Choosing a Kefir Culture: Grains vs. Powdered Starter
There are two types of cultures available for making kefir. The traditional method is to use kefir grains, which are a naturally occurring organism originating in the Caucasus (milk kefir grains) or meso-America (water kefir grains). Neither variety of kefir grains actually contains any grain such as wheat, rye, etc. but they are referred to as “grains” due to the appearance of the culture. The second option is known as a powdered kefir starter. This culture is created in a laboratory and is a direct-set variety starter culture, which means it is meant to be used once or maybe recultured a few times before the culture weakens. There are distinct advantages and disadvantages to both types of cultures.
Kefir Grains and Kefir Starter: What They Have in Common
Probiotic beverage. Both kefir grains and kefir starter can be used with numerous types of milks and other liquids to create a probiotic beverage containing live strains of yeasts and bacteria.
Milk products. Both milk kefir grains and kefir starter can be used with various animal-based milks or coconut milk. Neither is very effective when used with nut or soy milks.
Sugar-based liquids. Both water kefir grains and kefir starter can be used with sugar water, juice, and coconut water.
Ease of use. Both kefir grains and kefir starter are quite easy to use, even for someone who is new to making their own cultured foods.
One way in which kefir grains and kefir starter differ is in the number of strains of beneficial yeast and bacteria available through the starter culture. Generally speaking, powdered kefir starter has 7 to 9 strains depending on the particular brand of starter. Milk kefir grains generally and water kefir grains each have around 400 strains (including subspecies), making kefir grains the more nutrient-dense method for making kefir.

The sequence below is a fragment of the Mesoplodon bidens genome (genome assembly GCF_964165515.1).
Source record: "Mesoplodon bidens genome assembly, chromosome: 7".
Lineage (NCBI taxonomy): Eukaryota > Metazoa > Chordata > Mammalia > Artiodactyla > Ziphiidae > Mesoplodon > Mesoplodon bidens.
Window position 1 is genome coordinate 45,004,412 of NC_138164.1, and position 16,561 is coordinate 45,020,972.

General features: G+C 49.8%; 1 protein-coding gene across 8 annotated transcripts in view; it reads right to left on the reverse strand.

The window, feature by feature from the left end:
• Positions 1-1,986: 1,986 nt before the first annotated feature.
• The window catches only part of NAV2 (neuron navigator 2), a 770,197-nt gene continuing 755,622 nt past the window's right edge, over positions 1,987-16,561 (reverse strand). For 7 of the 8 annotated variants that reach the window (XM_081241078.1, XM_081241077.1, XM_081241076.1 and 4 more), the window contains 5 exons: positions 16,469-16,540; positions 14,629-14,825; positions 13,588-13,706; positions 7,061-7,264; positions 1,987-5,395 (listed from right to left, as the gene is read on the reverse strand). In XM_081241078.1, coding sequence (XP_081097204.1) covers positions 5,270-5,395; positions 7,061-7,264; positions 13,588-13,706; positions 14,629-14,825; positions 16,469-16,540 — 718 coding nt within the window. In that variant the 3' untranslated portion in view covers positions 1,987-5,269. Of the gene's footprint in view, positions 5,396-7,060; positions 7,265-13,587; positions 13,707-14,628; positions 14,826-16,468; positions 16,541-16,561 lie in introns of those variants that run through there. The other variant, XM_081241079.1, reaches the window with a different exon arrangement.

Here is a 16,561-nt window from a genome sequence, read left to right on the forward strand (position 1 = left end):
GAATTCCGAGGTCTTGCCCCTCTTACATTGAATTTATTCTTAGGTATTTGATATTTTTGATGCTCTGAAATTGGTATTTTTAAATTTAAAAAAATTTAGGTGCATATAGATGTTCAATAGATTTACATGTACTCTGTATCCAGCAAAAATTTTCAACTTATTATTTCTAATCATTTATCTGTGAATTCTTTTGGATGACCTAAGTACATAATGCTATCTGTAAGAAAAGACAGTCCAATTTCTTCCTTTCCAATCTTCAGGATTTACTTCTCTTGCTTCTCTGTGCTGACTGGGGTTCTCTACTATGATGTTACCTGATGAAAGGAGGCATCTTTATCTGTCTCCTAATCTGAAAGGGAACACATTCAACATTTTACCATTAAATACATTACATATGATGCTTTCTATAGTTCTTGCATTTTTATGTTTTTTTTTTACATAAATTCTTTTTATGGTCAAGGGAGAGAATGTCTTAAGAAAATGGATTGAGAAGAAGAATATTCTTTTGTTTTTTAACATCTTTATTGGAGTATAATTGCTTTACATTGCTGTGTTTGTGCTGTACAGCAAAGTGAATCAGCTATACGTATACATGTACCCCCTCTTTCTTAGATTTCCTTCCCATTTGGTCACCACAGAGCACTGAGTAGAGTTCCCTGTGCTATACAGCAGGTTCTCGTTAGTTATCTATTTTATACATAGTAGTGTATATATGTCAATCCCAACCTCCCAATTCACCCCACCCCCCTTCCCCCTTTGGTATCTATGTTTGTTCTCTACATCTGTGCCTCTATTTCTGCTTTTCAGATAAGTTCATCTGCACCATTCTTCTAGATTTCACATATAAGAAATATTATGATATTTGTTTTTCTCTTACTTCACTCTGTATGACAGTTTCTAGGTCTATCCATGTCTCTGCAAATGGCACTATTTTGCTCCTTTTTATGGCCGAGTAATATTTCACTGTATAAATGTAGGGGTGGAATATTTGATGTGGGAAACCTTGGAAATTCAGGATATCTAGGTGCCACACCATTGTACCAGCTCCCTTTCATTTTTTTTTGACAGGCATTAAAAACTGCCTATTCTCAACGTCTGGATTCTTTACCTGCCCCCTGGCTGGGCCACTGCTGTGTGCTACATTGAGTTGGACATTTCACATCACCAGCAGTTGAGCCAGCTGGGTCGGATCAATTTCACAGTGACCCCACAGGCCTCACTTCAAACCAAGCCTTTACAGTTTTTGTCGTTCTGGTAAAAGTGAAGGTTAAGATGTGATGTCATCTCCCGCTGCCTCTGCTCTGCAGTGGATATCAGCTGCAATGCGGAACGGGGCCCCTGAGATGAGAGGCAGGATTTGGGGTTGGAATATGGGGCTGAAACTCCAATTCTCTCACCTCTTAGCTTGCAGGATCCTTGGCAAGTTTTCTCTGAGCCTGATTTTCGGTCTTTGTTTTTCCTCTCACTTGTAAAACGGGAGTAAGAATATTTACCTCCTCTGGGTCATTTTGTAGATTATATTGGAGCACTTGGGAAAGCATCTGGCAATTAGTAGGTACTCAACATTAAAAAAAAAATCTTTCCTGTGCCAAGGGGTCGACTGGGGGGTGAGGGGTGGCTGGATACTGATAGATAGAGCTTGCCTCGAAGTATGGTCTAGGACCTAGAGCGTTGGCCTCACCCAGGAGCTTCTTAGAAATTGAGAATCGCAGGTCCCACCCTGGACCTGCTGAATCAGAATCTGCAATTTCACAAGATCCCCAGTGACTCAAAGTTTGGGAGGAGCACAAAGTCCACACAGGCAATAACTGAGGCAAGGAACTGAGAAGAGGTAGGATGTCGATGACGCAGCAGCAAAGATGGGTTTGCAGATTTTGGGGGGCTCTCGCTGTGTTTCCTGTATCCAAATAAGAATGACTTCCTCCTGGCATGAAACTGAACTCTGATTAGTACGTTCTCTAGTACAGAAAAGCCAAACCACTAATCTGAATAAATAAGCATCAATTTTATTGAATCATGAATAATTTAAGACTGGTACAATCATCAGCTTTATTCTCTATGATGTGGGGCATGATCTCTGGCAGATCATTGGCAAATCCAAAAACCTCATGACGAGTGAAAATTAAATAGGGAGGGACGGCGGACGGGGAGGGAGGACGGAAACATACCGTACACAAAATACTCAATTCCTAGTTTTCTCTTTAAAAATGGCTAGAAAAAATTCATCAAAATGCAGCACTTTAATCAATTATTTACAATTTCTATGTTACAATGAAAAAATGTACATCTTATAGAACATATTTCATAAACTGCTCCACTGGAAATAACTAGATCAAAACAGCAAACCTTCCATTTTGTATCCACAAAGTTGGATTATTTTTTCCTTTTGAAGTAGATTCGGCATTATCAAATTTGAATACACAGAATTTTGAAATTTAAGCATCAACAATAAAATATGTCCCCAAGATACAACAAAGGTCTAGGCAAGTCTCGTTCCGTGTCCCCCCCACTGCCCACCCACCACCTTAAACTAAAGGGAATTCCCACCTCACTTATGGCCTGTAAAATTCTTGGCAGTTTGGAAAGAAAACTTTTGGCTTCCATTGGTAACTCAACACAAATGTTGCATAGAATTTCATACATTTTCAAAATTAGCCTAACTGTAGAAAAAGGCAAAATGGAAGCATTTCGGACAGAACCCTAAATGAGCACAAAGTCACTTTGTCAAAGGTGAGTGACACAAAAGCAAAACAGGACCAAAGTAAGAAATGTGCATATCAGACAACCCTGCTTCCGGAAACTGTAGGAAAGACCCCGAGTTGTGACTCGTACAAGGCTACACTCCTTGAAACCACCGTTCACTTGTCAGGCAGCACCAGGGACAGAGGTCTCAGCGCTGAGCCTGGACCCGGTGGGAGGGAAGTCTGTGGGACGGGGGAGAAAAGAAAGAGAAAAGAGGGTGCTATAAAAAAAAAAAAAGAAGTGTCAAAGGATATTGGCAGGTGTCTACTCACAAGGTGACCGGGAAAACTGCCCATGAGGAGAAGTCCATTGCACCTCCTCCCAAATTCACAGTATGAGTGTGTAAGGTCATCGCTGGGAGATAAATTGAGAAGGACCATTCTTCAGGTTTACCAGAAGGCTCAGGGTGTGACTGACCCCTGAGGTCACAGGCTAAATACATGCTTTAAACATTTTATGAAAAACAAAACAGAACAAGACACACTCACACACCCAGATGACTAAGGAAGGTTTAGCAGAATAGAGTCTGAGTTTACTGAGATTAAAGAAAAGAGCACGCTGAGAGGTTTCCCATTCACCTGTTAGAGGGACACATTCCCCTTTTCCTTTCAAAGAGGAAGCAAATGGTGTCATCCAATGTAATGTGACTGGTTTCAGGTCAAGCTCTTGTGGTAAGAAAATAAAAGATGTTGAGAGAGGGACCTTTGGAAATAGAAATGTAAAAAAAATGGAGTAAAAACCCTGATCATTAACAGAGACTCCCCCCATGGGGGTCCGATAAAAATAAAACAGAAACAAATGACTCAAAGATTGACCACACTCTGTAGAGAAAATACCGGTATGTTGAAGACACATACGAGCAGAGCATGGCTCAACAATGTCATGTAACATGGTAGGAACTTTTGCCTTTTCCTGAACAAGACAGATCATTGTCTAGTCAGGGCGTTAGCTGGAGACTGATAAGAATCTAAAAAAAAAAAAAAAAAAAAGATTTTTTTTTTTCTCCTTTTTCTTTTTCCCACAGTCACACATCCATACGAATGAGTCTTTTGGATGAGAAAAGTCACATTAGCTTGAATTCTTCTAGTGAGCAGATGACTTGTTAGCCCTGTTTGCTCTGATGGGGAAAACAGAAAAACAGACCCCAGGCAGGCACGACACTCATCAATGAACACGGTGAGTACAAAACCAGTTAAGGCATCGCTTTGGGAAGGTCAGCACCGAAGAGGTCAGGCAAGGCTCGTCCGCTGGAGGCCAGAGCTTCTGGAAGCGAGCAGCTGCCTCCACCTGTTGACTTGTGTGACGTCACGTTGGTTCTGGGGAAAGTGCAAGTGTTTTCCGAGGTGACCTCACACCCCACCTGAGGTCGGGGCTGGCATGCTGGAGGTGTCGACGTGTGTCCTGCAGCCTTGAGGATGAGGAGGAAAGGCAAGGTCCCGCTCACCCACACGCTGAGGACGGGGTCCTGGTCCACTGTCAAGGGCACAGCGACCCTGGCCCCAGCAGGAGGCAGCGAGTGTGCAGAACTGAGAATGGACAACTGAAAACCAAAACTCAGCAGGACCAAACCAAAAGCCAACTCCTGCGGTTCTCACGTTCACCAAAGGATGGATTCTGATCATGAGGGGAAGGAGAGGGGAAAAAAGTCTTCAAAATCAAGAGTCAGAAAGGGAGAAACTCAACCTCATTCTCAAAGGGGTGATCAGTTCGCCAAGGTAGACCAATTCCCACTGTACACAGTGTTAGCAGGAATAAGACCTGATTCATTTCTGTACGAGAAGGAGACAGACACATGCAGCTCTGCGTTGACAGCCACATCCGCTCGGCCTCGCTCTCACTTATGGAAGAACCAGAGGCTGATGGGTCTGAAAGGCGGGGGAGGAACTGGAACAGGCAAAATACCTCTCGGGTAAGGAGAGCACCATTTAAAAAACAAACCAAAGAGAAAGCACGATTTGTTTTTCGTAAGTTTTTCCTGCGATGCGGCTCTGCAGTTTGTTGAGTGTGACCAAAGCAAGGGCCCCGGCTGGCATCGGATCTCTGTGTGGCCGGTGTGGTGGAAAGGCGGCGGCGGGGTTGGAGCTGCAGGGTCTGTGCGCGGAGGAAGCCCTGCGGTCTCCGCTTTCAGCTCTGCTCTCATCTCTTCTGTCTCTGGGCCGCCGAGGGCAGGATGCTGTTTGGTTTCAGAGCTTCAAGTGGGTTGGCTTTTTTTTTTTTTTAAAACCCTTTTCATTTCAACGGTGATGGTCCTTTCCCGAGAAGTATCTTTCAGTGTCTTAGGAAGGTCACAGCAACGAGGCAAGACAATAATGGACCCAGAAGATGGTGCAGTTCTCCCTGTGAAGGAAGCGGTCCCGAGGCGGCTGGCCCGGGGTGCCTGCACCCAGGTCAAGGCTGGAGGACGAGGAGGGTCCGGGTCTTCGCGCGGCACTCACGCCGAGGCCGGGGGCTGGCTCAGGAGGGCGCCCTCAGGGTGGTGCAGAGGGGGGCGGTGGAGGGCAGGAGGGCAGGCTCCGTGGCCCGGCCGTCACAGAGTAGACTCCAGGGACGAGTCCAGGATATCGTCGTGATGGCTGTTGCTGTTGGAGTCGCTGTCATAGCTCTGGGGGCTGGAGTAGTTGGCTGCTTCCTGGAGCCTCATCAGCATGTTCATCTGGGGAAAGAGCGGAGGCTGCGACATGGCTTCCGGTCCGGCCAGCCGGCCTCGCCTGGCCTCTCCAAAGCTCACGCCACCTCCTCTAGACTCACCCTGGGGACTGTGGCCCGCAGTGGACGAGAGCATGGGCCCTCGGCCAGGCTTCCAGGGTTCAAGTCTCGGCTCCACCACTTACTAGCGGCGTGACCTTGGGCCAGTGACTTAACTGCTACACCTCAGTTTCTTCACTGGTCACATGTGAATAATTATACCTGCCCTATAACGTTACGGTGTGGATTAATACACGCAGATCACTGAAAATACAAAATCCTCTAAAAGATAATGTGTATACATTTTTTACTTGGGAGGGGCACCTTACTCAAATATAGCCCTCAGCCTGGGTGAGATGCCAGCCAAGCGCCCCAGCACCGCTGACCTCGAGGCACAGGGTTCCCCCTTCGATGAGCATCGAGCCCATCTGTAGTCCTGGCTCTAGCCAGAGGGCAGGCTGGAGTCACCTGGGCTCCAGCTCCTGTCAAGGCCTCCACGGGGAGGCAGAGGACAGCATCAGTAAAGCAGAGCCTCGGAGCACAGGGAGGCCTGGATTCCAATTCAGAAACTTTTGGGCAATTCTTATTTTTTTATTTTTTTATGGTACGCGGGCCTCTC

Kefir grains are reusable, and with proper care can be used to culture batch-after-batch of kefir. The kefir grains are simply placed in milk or sugar-based liquid, allowed to culture, then removed and placed in new milk or sugar liquid. A small amount of the kefir made with powdered kefir starter can often be reserved and added to fresh milk to make a new batch of kefir. Generally it can be recultured several times before the bacteria weaken significantly. The number of times powdered kefir starter can be recultured is dependent on a few factors including the freshness of the milk, hygeine, and how quickly the kefir is recultured.
Another way in which kefir grains and kefir starter differ is how the cultures are cared for. Kefir grains can turn out a new batch of kefir every 18 tp 48 hours, but to keep them healthy, they must be cared for each day and switched out to new milk or sugar-based liquid every 18 to 48 hours. Small batches (1 to 2 cups) can be made if it becomes difficult to keep up with consuming the kefir being made.
Powdered kefir starter is well suited for individuals who do not wish to make kefir regularly. Kefir starter is kept in packets in the refrigerator or freezer and when kefir is desired, a packet of starter is simply added to the milk and allowed to culture. As stated above, kefir starter can often be recultured a few times before the bacteria weaken significantly.
Powdered kefir starter can be ideal for a family that is traveling and can not maintain a daily regimen using fresh grains, for instance.
While kefir grains are more costly upfront, over time kefir grains are the far more economical option since they are truly reusable and can turn out a new batch of kefir every 18 to 48 hours.
We generally recommend kefir grains as the most natural, economical, and nutrient-dense way to make kefir. However, it is not always practical to maintain kefir grains on a daily basis and therefore in situations where it is more practical to make kefir only periodically, we recommend opting for the powdered kefir starter.